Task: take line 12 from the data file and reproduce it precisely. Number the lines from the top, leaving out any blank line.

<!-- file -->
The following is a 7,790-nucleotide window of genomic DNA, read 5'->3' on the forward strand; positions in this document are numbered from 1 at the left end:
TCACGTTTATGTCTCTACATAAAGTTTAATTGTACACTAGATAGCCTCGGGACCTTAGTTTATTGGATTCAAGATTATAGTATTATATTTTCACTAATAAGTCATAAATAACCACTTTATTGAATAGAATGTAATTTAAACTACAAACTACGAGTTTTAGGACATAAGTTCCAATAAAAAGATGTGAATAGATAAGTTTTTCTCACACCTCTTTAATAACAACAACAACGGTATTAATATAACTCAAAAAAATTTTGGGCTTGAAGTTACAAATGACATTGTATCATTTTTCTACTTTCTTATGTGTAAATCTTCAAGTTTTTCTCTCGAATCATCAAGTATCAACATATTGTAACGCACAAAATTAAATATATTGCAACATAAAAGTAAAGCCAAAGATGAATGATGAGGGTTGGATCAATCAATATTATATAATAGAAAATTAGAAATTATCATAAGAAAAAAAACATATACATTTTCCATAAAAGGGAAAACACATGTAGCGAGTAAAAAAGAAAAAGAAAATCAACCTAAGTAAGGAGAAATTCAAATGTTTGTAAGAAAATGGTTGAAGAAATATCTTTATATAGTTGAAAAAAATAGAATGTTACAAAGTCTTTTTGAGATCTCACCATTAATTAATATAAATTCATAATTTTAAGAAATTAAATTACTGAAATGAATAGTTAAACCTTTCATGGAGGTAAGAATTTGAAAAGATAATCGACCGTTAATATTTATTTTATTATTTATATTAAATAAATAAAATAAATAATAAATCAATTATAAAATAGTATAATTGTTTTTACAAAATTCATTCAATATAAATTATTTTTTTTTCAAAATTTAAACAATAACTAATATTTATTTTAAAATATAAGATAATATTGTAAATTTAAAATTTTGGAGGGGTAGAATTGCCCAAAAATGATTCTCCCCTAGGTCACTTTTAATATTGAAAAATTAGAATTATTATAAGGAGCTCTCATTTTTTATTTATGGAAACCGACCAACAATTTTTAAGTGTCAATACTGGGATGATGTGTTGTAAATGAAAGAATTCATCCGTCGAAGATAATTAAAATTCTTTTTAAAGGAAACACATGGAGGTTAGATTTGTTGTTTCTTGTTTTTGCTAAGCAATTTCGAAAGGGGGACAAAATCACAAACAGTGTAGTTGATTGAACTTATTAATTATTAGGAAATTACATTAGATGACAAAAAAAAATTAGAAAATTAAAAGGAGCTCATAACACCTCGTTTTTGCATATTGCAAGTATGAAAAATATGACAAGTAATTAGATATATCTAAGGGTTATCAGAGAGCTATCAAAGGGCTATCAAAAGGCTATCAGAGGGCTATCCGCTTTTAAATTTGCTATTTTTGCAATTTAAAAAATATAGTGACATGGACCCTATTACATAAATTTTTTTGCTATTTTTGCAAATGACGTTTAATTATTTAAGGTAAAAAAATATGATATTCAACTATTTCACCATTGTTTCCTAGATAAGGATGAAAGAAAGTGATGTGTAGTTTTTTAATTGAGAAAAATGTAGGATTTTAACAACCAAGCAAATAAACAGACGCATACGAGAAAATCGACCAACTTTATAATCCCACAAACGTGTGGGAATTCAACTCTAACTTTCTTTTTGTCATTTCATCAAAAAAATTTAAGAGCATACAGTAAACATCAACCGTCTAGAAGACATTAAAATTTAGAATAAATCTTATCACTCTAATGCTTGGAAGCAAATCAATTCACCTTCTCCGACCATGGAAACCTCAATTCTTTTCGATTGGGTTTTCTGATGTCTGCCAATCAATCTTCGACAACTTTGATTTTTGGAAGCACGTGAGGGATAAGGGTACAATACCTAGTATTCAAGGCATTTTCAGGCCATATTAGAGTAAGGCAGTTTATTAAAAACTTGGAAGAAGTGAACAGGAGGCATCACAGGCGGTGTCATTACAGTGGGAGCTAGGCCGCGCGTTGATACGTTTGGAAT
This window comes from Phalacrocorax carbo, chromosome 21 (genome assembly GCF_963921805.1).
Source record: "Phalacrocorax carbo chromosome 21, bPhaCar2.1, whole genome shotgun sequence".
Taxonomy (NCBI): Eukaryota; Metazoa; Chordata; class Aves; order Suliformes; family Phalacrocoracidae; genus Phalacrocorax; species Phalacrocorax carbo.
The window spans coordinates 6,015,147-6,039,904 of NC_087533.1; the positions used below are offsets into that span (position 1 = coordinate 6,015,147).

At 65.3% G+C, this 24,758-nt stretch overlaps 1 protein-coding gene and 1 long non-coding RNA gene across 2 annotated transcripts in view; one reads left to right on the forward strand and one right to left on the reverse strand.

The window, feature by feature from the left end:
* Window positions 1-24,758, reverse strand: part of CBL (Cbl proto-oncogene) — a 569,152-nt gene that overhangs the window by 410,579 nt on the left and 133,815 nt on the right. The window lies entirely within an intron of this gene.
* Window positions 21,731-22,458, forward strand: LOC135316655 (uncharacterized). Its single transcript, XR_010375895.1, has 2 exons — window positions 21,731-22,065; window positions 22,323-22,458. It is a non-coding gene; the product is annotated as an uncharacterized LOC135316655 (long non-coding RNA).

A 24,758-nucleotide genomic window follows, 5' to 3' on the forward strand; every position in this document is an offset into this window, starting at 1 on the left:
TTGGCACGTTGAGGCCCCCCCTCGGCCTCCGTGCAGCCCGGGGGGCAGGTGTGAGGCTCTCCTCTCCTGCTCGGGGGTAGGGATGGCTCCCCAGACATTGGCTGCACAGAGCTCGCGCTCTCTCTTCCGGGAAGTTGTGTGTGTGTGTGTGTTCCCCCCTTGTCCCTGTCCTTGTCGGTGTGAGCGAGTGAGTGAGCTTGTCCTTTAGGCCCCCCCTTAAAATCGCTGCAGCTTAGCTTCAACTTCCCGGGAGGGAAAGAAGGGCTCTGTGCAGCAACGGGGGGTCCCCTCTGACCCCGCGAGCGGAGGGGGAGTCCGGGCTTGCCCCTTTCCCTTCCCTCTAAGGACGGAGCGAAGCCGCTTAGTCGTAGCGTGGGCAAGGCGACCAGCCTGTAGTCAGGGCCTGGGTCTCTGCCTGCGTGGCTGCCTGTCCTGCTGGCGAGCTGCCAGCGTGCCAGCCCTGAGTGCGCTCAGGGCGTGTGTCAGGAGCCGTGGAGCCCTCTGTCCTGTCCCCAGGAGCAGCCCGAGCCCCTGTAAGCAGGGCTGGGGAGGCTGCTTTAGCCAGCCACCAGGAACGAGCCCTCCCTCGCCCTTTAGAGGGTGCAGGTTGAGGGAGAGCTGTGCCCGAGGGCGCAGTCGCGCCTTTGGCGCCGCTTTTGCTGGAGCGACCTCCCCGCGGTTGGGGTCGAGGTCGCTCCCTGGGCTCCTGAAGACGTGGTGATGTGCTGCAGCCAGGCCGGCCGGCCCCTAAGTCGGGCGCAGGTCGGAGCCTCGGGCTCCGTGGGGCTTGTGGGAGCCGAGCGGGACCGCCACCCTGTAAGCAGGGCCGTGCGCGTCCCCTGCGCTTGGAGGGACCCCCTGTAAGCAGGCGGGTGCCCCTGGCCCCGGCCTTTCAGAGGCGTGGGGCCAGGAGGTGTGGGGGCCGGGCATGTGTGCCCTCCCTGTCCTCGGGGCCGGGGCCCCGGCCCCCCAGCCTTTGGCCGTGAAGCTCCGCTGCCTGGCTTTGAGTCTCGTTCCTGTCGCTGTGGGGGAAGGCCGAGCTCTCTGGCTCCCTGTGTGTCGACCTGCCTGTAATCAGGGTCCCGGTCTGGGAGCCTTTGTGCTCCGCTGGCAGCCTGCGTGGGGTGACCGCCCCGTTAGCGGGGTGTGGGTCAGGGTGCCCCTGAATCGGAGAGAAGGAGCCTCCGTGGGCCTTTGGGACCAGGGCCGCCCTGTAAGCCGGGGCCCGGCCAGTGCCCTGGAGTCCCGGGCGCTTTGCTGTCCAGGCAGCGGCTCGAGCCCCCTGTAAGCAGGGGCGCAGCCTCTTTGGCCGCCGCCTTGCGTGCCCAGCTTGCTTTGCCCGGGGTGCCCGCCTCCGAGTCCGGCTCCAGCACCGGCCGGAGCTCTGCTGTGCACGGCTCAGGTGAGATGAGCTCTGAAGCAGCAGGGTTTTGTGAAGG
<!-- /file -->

TTGGCACGTTGAGGCCCCCCCTCGGCCTCCGTGCAGCCCGGGGGGCAGGTGTGAGGCTCTCCTCTCCTGCTCGGGGGTAGGGATGGCTCCCCAGACATTGGCTGCACAGAGCTCGCGCTCTCTCTTCCGGGAAGTTGTGTGTGTGTGTGTGTTCCCCCCTTGTCCCTGTCCTTGTCGGTGTGAGCGAGTGAGTGAGCTTGTCCTTTAGGCCCCCCCTTAAAATCGCTGCAGCTTAGCTTCAACTTCCCGGGAGGGAAAGAAGGGCTCTGTGCAGCAACGGGGGGTCCCCTCTGACCCCGCGAGCGGAGGGGGAGTCCGGGCTTGCCCCTTTCCCTTCCCTCTAAGGACGGAGCGAAGCCGCTTAGTCGTAGCGTGGGCAAGGCGACCAGCCTGTAGTCAGGGCCTGGGTCTCTGCCTGCGTGGCTGCCTGTCCTGCTGGCGAGCTGCCAGCGTGCCAGCCCTGAGTGCGCTCAGGGCGTGTGTCAGGAGCCGTGGAGCCCTCTGTCCTGTCCCCAGGAGCAGCCCGAGCCCCTGTAAGCAGGGCTGGGGAGGCTGCTTTAGCCAGCCACCAGGAACGAGCCCTCCCTCGCCCTTTAGAGGGTGCAGGTTGAGGGAGAGCTGTGCCCGAGGGCGCAGTCGCGCCTTTGGCGCCGCTTTTGCTGGAGCGACCTCCCCGCGGTTGGGGTCGAGGTCGCTCCCTGGGCTCCTGAAGACGTGGTGATGTGCTGCAGCCAGGCCGGCCGGCCCCTAAGTCGGGCGCAGGTCGGAGCCTCGGGCTCCGTGGGGCTTGTGGGAGCCGAGCGGGACCGCCACCCTGTAAGCAGGGCCGTGCGCGTCCCCTGCGCTTGGAGGGACCCCCTGTAAGCAGGCGGGTGCCCCTGGCCCCGGCCTTTCAGAGGCGTGGGGCCAGGAGGTGTGGGGGCCGGGCATGTGTGCCCTCCCTGTCCTCGGGGCCGGGGCCCCGGCCCCCCAGCCTTTGGCCGTGAAGCTCCGCTGCCTGGCTTTGAGTCTCGTTCCTGTCGCTGTGGGGGAAGGCCGAGCTCTCTGGCTCCCTGTGTGTCGACCTGCCTGTAATCAGGGTCCCGGTCTGGGAGCCTTTGTGCTCCGCTGGCAGCCTGCGTGGGGTGACCGCCCCGTTAGCGGGGTGTGGGTCAGGGTGCCCCTGAATCGGAGAGAAGGAGCCTCCGTGGGCCTTTGGGACCAGGGCCGCCCTGTAAGCCGGGGCCCGGCCAGTGCCCTGGAGTCCCGGGCGCTTTGCTGTCCAGGCAGCGGCTCGAGCCCCCTGTAAGCAGGGGCGCAGCCTCTTTGGCCGCCGCCTTGCGTGCCCAGCTTGCTTTGCCCGGGGTGCCCGCCTCCGAGTCCGGCTCCAGCACCGGCCGGAGCTCTGCTGTGCACGGCTCAGGTGAGATGAGCTCTGAAGCAGCAGGGTTTTGTGAAGG